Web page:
lakhs as Corporation tax and have already paid Rs.60 lakhs in seven years. They refused exemption saying this is not an educational institution.”
Despite the feeling of let down at the neglect of a rich heritage building, your spirits are lifted when you meet a member of the staff. “See that container in that corner? It was used to make idlis centuries ago,” he says. Sure enough, the terracotta container has scoops of regular sizes very similar to the stainless steel idli containers of today. “By the way, I’m the taxidermist who has stuffed all the birds and animals displayed here. I am very interested in archaeology and artefacts. I collect them from the villages around. I have donated this terracotta artefact to the museum,” Kamaraj says in an offhand fashion.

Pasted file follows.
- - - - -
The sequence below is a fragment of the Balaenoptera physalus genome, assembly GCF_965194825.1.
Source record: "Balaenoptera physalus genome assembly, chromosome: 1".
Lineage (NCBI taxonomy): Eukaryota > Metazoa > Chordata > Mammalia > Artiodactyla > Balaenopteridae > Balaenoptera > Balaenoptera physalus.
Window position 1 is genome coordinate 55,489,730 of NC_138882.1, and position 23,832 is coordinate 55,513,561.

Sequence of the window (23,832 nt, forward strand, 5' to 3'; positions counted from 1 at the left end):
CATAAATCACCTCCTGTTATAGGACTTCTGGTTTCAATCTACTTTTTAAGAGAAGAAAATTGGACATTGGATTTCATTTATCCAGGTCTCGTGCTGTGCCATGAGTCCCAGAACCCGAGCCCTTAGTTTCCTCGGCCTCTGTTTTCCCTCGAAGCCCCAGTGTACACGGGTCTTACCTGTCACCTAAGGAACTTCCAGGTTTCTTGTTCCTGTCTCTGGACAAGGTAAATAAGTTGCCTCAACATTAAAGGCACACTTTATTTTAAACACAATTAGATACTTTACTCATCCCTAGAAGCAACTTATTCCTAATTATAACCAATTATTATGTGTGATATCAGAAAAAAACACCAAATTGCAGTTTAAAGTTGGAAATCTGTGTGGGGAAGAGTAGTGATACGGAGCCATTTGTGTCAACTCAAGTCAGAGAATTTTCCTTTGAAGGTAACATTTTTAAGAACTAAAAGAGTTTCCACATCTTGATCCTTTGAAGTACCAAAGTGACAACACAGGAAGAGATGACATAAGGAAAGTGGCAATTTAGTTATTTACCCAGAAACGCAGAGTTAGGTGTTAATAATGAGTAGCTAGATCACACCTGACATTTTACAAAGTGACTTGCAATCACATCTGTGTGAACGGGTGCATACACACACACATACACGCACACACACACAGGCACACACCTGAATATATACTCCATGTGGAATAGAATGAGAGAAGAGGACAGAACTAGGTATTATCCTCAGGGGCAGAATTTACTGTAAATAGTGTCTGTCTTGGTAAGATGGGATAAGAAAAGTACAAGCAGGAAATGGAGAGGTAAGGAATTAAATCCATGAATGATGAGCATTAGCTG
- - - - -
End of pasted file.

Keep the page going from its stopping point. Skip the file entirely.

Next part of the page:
You gape at him with a mixture of admiration and disbelief. Instances like these restore your faith as passion for the past lurks in the most unlikely places. If only the same passion drove all those concerned with preserving our heritage…